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Aug 1

Dear Wheatley Wildcats and Other Interested Persons,
Welcome to The Wheatley School Alumni Association Newsletter # 75.

The Usual Words of Wisdom

Thanks to our fabulous Webmaster, Keith Aufhauser (Class of 1963), you can regale yourself with the first 74 Newsletters (and other Wheatley data and arcana) at
Wheatley School Alumni Association Website
Also, thanks to Keith is our search engine, prominently displayed on our home page: type in a word or phrase and you’ll find every place it exists in all previous Newsletters and other on-site material.
I edit all submissions, even material in quotes, for clarity and concision, without any indication thereof.  I do not vouch for the accuracy of what people tell me.
We welcome any and all text and photos relevant to The Wheatley School, 11 Bacon Road, Old Westbury, NY 11568, and the people who administered, taught and/or studied there. Art Engoron, Class of 1967

Note - Anything underlined is a link-to-a-link or an email address, and anything not is not, because Substack will not let you underline anything else.

Performing Artist Takemi Ueno (1983)

"Takemi Ueno, Class of 1983 will perform with the Litha Symphony Orchestra on Sat., August 27, at 8 PM, at the Church of the Holy Apostles, 296 Ninth Ave. at 28th St. (it's air-conditioned!). The program consists of Sibelius' Spring Song, Copland's Appalachian Spring Suite, Respighi's Pines of Rome, and the Spring movement from Max Richter's 'The Four Seasons Recomposed.' Tickets will be available at the orchestra's website ("
The Hildebrandt’s Saga Continues - Good News from Alison Kent Bermant (1966) and Corinne Zebrowski Kaufman (1967)

Hildebrandt's ice cream in Williston Park sold

A scoop of vanilla ice cream with rainbow sprinkles is...

A scoop of vanilla ice cream with rainbow sprinkles is one of the bestsellers at Hildebrandt's in Williston Park. Credit: Bruce Gilbert

By Erica Marcus Updated July 8, 2022 8:06 pm
Stop holding your breath: Hildebrandt’s is not closing — at least not any time soon.
"We're going to be open for another 35 years," Spencer Singer, one the iconic Williston Park ice cream parlor's new owners, told a visibly relieved customer who'd been coming in for more than three decades.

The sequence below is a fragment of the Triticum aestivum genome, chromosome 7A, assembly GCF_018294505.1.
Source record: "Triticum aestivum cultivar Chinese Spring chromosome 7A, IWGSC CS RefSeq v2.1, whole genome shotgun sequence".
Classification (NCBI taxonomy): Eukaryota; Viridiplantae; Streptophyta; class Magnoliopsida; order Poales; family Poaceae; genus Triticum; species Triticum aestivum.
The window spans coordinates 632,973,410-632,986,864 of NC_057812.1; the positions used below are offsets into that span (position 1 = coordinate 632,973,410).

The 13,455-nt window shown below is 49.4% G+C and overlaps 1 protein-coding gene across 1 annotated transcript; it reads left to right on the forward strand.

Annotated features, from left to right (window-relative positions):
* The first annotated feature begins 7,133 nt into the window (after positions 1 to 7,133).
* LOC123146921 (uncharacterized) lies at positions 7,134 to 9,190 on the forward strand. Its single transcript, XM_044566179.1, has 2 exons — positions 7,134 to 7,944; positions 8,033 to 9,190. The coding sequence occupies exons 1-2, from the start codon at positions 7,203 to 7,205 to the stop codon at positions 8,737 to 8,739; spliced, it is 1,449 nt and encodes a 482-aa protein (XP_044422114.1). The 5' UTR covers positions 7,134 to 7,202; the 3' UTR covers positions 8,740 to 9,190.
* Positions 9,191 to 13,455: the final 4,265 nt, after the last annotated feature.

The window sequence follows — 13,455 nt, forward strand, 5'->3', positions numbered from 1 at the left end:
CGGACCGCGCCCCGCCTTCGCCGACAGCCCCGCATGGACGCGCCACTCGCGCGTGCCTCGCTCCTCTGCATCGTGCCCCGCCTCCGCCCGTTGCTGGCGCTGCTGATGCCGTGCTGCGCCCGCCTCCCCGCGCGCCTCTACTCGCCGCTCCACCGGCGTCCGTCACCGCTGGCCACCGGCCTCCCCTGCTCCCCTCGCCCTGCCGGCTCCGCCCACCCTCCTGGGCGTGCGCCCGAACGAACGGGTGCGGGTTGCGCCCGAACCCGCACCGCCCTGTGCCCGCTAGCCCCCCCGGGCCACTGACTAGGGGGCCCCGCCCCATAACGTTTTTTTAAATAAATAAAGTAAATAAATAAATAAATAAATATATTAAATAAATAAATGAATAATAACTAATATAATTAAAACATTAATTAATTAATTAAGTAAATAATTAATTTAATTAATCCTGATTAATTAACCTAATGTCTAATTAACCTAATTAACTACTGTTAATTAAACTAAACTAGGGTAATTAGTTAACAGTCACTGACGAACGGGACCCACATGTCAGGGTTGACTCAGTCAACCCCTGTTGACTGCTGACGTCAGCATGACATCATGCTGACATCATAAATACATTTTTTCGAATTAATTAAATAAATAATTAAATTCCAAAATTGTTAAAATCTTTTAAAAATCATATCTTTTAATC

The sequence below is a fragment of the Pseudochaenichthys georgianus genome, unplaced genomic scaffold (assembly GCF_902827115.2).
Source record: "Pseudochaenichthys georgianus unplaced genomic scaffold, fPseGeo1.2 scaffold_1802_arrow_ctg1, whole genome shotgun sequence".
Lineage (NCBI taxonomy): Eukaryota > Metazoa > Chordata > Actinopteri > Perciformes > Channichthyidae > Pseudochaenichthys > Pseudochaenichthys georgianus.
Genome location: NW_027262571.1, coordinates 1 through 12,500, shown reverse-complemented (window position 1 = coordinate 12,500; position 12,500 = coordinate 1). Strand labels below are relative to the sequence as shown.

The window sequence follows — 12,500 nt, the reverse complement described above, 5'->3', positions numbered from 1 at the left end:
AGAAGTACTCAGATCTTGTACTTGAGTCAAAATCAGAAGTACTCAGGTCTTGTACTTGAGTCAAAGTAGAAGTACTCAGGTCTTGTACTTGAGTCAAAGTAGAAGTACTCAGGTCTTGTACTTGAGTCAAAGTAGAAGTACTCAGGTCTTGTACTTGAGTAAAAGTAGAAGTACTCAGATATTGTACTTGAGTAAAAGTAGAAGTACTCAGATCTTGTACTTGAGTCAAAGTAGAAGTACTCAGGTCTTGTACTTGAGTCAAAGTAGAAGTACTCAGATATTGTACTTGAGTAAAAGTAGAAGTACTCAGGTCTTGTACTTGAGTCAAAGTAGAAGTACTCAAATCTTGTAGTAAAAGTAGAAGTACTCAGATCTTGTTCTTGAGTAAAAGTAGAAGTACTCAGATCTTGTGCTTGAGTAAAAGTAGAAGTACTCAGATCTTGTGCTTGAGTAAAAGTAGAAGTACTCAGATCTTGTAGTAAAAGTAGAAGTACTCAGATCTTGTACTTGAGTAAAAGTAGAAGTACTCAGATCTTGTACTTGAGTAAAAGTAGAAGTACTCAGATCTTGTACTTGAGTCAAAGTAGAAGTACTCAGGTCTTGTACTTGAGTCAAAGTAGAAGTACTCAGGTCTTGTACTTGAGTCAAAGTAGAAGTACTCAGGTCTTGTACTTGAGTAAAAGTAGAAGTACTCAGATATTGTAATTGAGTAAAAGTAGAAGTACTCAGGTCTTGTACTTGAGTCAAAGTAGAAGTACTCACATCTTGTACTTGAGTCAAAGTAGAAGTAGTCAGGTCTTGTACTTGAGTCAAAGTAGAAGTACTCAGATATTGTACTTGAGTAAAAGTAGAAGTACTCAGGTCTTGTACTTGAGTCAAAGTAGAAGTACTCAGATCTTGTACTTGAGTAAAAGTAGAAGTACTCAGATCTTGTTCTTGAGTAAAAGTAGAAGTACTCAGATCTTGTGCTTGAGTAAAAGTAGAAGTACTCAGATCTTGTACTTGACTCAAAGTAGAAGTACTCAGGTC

In the summer of 2020, the Long Island ice cream world was rocked by the news that, according to Hildebrandt’s longtime manager, Tom Bauman, a prospective new landlord was, planning to “gut the store, put in a coffee shop and maybe sell ice cream — but not our ice cream.” The outcry was swift.  The last two years have seen much writing of letters, signing of petitions and, especially, desperate social media posts bemoaning the closing of the shop, which opened on Hillside Avenue in the 1920s. The story — and the posts — went wider than Long Island; Hildebrandt’s vintage facade is famous among neon-sign aficionados across the nation.
Deliverance came via Singer and Randy Sarf, friends since their Great Neck childhoods, themselves customers with decades of Hildebrandt’s sundaes under their belts. Sarf, who owns a financial services firm, had been considering the purchase for a while and, in May, he suggested to Singer that the two go into business together. Singer, who has worked in fashion and nightlife (among other sectors) had been consulting since the beginning of the pandemic; he plans to be the day-to-day manager.
Singer and Sarf said they negotiated a 10-year lease with the new landlord and secured assurances from the existing crew, including Bauman and owner Bryan Acosta, that they will stay on for at least a year.
The new owners said they have no intention of tinkering with Hildebrandt’s success. “We understand what makes this place special,” Singer said. “We only want to update the equipment, fix what needs to be fixed, spruce up the interior, bring it back to fighting weight.”
The future might bring a new air-conditioning system, tables outside, a new window on the side of the building, restoration of some of the original architectural details. But for now, the two men have their hands full learning the business and accepting the thanks of grateful ice cream fans.